US ranks low on list of happiest countries

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US ranks low on list of happiest countries

Cafe and Peaks at Grindelwald

Cafe and Peaks at Grindelwald

Photo Courtesy of Fuse

Cafe and Peaks at Grindelwald

Photo Courtesy of Fuse

Photo Courtesy of Fuse

Cafe and Peaks at Grindelwald

By Elizabeth KaiKai

The U.S. is known as a leader in many areas, but as International Happiness Day approaches on May 20, Gallup Global Analytics has revealed that the U.S. did not make the list of the world’s top 10 happiest countries.  

Merriam-Webster defines happiness as a state of well-being or contentment in which an individual feels pleasure or satisfaction.

According to the results of Gallup research, which not only evaluated at the happiness of populations globally but also on college campuses, cultivating positivity may be dependent on less obvious factors than researchers thought.

Gallup analyzes data and conducts yearly surveys to determine which country is the happiest.

This year’s report relied on variables to determine each rank on the list, and this information becomes part of the report for the next year.

“We ask people ‘Did you experience enjoyment all day yesterday? Did you smile a lot all day yesterday?” said Jon Clifton, managing director of Gallup Global Analytics. 

Clifton said the researchers aggregate the answers to five questions regarding happiness and well-being and average the positive answers to identify countries that make the list. 

The research also aimed to determine happiness scales on college campuses in the U.S. as opposed to just on a global level, said Brandon Busteed, executive director of Education and Work Force Development for Gallup.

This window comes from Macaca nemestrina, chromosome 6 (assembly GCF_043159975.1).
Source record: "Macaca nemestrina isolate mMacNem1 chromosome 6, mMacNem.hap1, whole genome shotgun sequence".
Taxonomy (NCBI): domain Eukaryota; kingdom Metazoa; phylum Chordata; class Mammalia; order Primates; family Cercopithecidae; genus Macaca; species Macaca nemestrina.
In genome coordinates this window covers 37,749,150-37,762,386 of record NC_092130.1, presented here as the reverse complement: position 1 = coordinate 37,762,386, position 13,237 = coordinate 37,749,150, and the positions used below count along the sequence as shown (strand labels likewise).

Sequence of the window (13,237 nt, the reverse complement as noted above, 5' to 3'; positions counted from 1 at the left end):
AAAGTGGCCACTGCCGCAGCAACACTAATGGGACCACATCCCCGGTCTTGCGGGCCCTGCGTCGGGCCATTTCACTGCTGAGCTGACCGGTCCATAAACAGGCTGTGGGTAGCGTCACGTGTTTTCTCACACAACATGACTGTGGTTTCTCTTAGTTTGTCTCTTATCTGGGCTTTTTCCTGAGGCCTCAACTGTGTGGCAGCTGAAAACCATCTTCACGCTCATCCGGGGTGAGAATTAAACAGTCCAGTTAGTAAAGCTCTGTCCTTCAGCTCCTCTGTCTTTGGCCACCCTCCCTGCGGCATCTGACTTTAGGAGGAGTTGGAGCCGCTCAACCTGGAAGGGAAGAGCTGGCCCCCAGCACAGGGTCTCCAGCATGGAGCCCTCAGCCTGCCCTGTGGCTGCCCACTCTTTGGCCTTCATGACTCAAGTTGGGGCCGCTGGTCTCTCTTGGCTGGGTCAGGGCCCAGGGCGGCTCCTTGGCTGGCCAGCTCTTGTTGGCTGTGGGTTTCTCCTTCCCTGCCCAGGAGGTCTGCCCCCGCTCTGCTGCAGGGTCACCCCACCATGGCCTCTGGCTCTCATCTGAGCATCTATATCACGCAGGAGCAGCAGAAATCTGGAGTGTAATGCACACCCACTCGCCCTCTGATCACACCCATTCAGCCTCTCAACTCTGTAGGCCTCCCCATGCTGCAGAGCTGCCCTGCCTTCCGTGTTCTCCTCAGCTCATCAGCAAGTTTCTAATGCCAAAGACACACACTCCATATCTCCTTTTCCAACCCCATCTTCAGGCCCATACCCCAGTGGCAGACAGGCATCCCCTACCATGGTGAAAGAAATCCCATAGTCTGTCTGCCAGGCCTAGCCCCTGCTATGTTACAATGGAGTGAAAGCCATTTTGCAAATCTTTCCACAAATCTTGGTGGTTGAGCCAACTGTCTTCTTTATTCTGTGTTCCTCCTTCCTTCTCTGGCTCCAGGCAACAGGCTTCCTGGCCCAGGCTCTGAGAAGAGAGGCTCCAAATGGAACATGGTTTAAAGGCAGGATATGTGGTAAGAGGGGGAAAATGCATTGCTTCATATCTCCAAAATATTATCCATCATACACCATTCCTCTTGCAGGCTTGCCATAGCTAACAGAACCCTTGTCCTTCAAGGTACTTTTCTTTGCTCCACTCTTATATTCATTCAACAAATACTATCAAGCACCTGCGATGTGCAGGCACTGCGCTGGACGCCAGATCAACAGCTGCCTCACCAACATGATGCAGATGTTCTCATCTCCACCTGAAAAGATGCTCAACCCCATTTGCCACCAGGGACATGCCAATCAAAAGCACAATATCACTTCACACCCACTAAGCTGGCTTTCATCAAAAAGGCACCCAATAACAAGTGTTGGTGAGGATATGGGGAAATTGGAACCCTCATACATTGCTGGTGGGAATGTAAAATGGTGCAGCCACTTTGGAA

“We look at college graduates’ overall well-being by looking at their purpose, well-being, social well-being, physical, financial and community well-being,” Busteed said. “It is a lot about the support that they have in their lives and their feelings of engagement with the work they are doing.”

Busteed said much of the analysis included comparisons between the types of institutions students attended and their locations.

He also said that the analysis yielded some interesting data. 

“We looked at graduates by type of colleges and universities and did not see a difference in the likelihood that the graduates were more engaged or thriving in their well-being by type of institution [public or private],” Busteed said. “There were no statistically significant differences, so we learned that it was the kind of things happening in colleges that makes the differences. ”

Clifton said Latin American countries have topped the list for emotional and mental well-being each year, consistently responding positively to Gallup’s five questions.

According to Melanie Rudd, an assistant professor of marketing at the University of Houston’s Bauer College of Business, the way people define happiness is not uniform.

“Our definition of happiness kind of changes over time,” Rudd said. “If you ask younger people what is happiness, they tend to define it more as excitement and an adrenaline type of happiness. If you ask people who are older, they say it is peaceful, calm and relaxed.”

The traditional saying, “Money cannot buy happiness,” is false to a degree, according to Clifton.

“People who live in wealthier countries tend to rate their lives more highly,” Clifton said. “People in poorer countries rate their lives less so, but when you ask people about whether or not they’ve smiled or laughed a lot, it’s much less dependent on money, which is why a country like Guatemala can rank so highly on that index.”

Clifton said in order for the U.S. to bolster its ranking on the happiness charts, individuals should focus on purpose in life, community, finances, physical health and social life.

Busteed said the Gallup reports revealed that the ways in which U.S. citizens pursue happiness are somewhat misguided in terms of global and college life. 

“We are operating under a very narrow definition of success. In education we measure that by grades, test scores and graduation rates,” Busteed said. “And that’s not wrong, in and of itself, but that is an extremely limited way of looking at how we’re doing. For example, in all the key things we learned from our study of college graduates, there were six really special experiences that you either had or didn’t have as a student. And interestingly enough, none of the six really have anything to do with what we think of as the classic and pure academic experience.”

Rudd said happiness is very much achievable, but people need to use various strategies to achieve and maintain it.

“One of the best ways to make yourself happy is to actually help other people,” Rudd said.

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